Reader's contribution by Eamon Hale
The Returned and Services League is one of the great Australian institutions and Australian veterans have benefitted from it for more than 100 years.
Established in 1916 by those who had served and were serving in the Great War, the League advocated hard for Australian veterans throughout the 20th century and become an almost sacred and unassailable institution.
But as we continue into the 21st century, the RSL, and for the purposes of this paper RSL Victoria, is at a crossroads of identity and purpose. Does it exist to serve veterans, or has it lost its reason for being by entering so heavily into the role of commercial hospitality and acting as community clubs?
The principles and purpose of the RSL from those early days in the 1920’s were clear; ‘to preserve the spirit of mateship formed amidst the carnage and horror of battle, to honour the memory of the fallen and to help each other whenever required’. These noble and enduring aspirations were crafted by the very men that embodied the ANZAC spirit, and by association their organisation has enjoyed a level of reverence and respect rarely encountered in modern day Australia. But the RSL cannot be held beyond reproach. Indeed, if ever there was a time for criticism and constructive debate within the RSL, that time has come.
The RSL is failing speak-up for its veterans and lives are being lost.
The suicide rate of Australian veterans 20% higher than the national average, and ex-servicewomen are twice as likely to take their own lives compared with other Australian women. All the while, National and State headquarters of the RSL remain conspicuously silent on this any many other serious issues.
It is no wonder that members are losing faith and say that the RSL’s relevance has been eroded by the “3 Ps” - Pots, Parmas and Pokies.
There should be no confusion about what business the RSL should be in, yet there is plenty. In an open letter to Victorian members, a candidate for the State Presidency wrote that “Our League's business is hospitality”, but then went on to explain that the leagues “business” and “core purpose or mission” are “two very different things”.
Say again, over... Words twice… nope still doesn’t gel.
This is why the RSL has lost its standing amongst veterans as an organisation for advocacy and support. In simple terms, the RSL has lost its way.
Honest reporting and communicating would go some way to restoring the faith in our RSL. But instead of openness and transparency RSL Victoria waited eight months to inform members that the state branch was heading for a consolidated loss of $3.5M. A line in the May 2020 State Executive minutes disclosed the realisation that “reporting a loss of this magnitude will need to be explained to the membership”. Yet, as of September 2020, members haven’t been advised of very much at all. We certainly haven’t heard anything from the State President on this. In the face of numerous scandals, resignations, and financial uncertainty it seems as though the leadership of RSL Victoria has become permanently lost for words.
No wonder there are those within the membership who feel so powerless that they resort to activism. Just look at the way the RSL executive is treating the 400 or so independent living residents of RSL Vasey Care. Despite desperate pleas from all quarters of the wider veteran community, RSL Victoria still cannot bring itself to offer the residents any reassurances about their future.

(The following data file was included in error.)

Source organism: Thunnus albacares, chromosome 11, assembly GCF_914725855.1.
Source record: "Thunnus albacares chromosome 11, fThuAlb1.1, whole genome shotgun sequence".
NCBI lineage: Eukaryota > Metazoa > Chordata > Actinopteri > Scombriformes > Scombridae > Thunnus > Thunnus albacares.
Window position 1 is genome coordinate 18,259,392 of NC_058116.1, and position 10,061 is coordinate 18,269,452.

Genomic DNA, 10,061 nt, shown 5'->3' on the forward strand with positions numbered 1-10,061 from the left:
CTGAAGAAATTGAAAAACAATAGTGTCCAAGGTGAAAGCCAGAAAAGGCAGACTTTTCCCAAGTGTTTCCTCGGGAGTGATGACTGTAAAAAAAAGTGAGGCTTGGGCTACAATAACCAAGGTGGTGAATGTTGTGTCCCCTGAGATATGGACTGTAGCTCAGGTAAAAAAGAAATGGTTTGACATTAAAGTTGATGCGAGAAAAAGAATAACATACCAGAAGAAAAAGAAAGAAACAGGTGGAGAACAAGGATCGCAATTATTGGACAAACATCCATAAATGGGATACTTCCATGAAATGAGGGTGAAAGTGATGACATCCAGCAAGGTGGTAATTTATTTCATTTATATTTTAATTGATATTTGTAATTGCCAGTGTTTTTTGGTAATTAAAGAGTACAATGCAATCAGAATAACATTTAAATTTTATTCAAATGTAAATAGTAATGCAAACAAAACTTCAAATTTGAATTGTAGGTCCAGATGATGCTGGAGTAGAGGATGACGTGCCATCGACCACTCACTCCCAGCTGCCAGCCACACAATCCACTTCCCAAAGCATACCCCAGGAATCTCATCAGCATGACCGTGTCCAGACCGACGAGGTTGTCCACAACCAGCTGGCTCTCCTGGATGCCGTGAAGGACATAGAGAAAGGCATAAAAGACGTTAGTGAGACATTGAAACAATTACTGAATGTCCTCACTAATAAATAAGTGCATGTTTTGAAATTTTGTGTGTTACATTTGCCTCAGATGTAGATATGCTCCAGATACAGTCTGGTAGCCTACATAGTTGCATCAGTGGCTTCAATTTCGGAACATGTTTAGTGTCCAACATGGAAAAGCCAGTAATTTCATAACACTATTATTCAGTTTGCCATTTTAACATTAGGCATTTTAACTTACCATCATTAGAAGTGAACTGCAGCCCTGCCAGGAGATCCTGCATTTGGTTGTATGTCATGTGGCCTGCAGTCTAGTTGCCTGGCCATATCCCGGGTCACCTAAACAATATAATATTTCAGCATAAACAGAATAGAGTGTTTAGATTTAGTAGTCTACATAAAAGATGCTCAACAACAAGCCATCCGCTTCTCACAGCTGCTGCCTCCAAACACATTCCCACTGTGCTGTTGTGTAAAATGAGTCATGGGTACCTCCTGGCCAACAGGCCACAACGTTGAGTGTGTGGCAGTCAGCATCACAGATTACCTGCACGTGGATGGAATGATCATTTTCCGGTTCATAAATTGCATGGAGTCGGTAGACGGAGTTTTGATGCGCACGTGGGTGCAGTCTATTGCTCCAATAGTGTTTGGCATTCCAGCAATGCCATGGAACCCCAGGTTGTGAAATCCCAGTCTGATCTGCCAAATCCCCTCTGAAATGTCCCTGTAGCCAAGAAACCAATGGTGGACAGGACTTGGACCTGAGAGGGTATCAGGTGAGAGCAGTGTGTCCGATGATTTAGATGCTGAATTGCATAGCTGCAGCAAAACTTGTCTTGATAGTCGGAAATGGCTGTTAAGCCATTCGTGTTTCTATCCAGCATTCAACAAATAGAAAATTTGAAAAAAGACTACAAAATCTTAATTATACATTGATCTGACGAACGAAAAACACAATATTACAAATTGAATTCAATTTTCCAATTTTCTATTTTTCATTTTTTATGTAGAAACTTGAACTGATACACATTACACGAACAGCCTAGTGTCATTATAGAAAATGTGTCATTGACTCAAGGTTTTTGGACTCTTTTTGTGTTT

RSL Victoria should be advocating for our veterans not dragging them into tribunals for speaking out.
While the RSL has been pouring its attention into running the business side of things, veterans are not being heard. There are many issues to be looked into, such as the loss of important entitlements brought about by the Military Rehabilitation and Compensation Act (MRCA) which applies to a huge number of those who have fought our recent wars in Iraq and Afghanistan, changes in the management of mental health services in connection with Ward 17, veteran housing employment issues, aged care, incarcerations, and the growing rate of veteran suicides.
Strong leaders within the RSL would not be silent on these issues.
These are some of the problems. What are the solutions?
In the military, the phrase “Check Nav” is one that means to check your map and confirm your heading. It stops us from becoming lost, or some might say “geographically challenged”. While one person navigates, a second is appointed to check nav to pick up issues early and correct them before one becomes completely and unequivocally lost.
This is what is required of RSL Victoria. A genuine and dramatic change in direction is a necessity. Our current heading is leading us to moral and financial bankruptcy; at best, leaving us with the remnants of an organisation that no longer represents those for whom it was raised to serve.
Eamon Hale is the Vice President of the Hawthorn RSL Sub-branch in Victoria,
having served in the Australian Army as a cavalryman for 16 years.
Hawthorn is the largest traditional Sub Branch in Victoria, with 230 members,
the majority of whom are post-Vietnam veterans.
We want to hear what you think about this article
please sign-up and comment below